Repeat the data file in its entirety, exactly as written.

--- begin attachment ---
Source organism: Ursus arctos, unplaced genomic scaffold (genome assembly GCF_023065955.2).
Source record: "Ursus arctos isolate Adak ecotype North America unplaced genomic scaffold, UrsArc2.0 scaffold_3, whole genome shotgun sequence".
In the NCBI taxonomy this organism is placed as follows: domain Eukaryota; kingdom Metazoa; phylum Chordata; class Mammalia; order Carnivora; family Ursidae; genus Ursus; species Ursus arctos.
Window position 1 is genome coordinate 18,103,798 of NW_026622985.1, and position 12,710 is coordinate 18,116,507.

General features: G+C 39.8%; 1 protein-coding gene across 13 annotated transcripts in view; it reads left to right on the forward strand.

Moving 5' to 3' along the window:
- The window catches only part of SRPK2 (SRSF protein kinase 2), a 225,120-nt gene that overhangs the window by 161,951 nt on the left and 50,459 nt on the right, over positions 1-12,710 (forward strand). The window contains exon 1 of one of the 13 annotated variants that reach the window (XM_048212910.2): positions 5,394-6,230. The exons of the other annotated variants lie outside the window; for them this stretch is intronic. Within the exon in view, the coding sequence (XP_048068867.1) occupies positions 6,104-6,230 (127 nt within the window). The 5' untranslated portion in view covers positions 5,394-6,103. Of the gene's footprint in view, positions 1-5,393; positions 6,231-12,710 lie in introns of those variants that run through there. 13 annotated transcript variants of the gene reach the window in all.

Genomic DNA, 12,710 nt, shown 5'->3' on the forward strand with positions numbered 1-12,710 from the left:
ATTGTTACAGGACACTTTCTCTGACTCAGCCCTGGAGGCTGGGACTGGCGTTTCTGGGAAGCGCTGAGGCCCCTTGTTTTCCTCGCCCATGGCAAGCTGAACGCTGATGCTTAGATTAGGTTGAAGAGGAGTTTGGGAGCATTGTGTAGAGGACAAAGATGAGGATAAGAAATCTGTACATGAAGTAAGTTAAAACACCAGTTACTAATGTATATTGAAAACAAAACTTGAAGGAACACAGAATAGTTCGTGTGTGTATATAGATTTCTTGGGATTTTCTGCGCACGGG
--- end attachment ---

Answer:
Source organism: Ursus arctos, unplaced genomic scaffold (genome assembly GCF_023065955.2).
Source record: "Ursus arctos isolate Adak ecotype North America unplaced genomic scaffold, UrsArc2.0 scaffold_3, whole genome shotgun sequence".
In the NCBI taxonomy this organism is placed as follows: domain Eukaryota; kingdom Metazoa; phylum Chordata; class Mammalia; order Carnivora; family Ursidae; genus Ursus; species Ursus arctos.
Window position 1 is genome coordinate 18,103,798 of NW_026622985.1, and position 12,710 is coordinate 18,116,507.

General features: G+C 39.8%; 1 protein-coding gene across 13 annotated transcripts in view; it reads left to right on the forward strand.

Moving 5' to 3' along the window:
- The window catches only part of SRPK2 (SRSF protein kinase 2), a 225,120-nt gene that overhangs the window by 161,951 nt on the left and 50,459 nt on the right, over positions 1-12,710 (forward strand). The window contains exon 1 of one of the 13 annotated variants that reach the window (XM_048212910.2): positions 5,394-6,230. The exons of the other annotated variants lie outside the window; for them this stretch is intronic. Within the exon in view, the coding sequence (XP_048068867.1) occupies positions 6,104-6,230 (127 nt within the window). The 5' untranslated portion in view covers positions 5,394-6,103. Of the gene's footprint in view, positions 1-5,393; positions 6,231-12,710 lie in introns of those variants that run through there. 13 annotated transcript variants of the gene reach the window in all.

Genomic DNA, 12,710 nt, shown 5'->3' on the forward strand with positions numbered 1-12,710 from the left:
ATTGTTACAGGACACTTTCTCTGACTCAGCCCTGGAGGCTGGGACTGGCGTTTCTGGGAAGCGCTGAGGCCCCTTGTTTTCCTCGCCCATGGCAAGCTGAACGCTGATGCTTAGATTAGGTTGAAGAGGAGTTTGGGAGCATTGTGTAGAGGACAAAGATGAGGATAAGAAATCTGTACATGAAGTAAGTTAAAACACCAGTTACTAATGTATATTGAAAACAAAACTTGAAGGAACACAGAATAGTTCGTGTGTGTATATAGATTTCTTGGGATTTTCTGCGCACGGG